Cocktails & Appetizers provides a prime example of the links between identity, memory and interactivity. The first nine segments feature dialogues about a couple with whom we are not previously acquainted, as well as images of women that do not seem to relate directly to these voice-over conversations. Only in the final segment depicting the beginnings of Max and Jesse’s relationship are we able to retroactively tie all of the pieces of the story together, necessarily employing memory to reconstruct a linear narrative out of the fragments we are given.
The aesthetic form of As American as Apple Pie gives us even less visual information than Cocktails & Appetizers on which to base a coherent narrative. In fact, we only see extreme close-ups of a pair of hands preparing an apple pie while the lesbian couple speaks in dialogues; no photographs, no home videos, no talking head interviews. Despite the fact that we only hear the story without ever actually seeing its characters, we still manage to construct a narrative out of the snippets of conversation that we hear, indicating as Citron would have it our psychological need to construct intelligible narratives out of insufficient information (Citron interview).
Citron also employs her strategy of encouraging viewers to aid in the construction of narrative in Mixed Greens and Leftovers, although in these works she uses actual home videos and photographs to establish parallels between the identity formation processes of her subjects and those of viewers. In Mixed Greens, Citron purposefully centers each of the eight stories around one character experiencing young adulthood, what Citron describes as “the place of identity formation” (Citron interview). These characters use a variety of different visual media, such as Super 8 and 16mm home videos, video cameras, black and white photographs and Polaroids to make sense of their pasts and construct their identities.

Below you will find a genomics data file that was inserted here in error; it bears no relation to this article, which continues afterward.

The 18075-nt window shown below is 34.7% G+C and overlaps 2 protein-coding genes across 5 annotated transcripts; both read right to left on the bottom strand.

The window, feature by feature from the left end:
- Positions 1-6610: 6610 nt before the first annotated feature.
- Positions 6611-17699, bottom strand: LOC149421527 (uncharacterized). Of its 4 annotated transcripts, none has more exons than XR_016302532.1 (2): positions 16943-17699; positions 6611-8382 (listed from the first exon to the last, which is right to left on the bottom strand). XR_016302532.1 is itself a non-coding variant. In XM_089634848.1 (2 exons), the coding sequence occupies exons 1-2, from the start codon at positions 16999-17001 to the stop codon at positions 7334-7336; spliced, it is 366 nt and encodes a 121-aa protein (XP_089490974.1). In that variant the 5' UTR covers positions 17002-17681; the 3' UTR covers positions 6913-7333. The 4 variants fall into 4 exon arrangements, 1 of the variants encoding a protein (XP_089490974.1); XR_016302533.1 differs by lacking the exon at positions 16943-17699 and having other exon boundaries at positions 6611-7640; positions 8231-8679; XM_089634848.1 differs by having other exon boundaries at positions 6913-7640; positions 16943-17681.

The narrative pieces provided allow us as viewers to engage in a similar process in constructing the characters’ identities, as well as provides a space to think about how our own identities have been shaped by home media. In this regard, the aesthetics of Citron’s narratives mimetically enact the identity issues they seek to address, confirming Citron’s belief that “new media is a perfect way to continue my exploration of these ideas” regarding the construction of identity through narrative (Citron interview).
Exploring the boundary between documentary and fiction
The mixture of documentary and fictionalized elements in Queer Feast demonstrates how we as viewers employ visual representations to both reconfigure our pasts and create new identities. Citron employs a wide array of techniques that blur the boundary between documentary and fiction, including interviews, re-enactments and improvisations based on personal experiences, family photographs and home movies. For example, Citron uses the thousands of photographs taken by Norma to flesh out the story of her and Virgina’s hidden history together in Leftovers. The work provides a semi-fictionalized account of their lives by re-constructing their relationship out of the documents they left behind.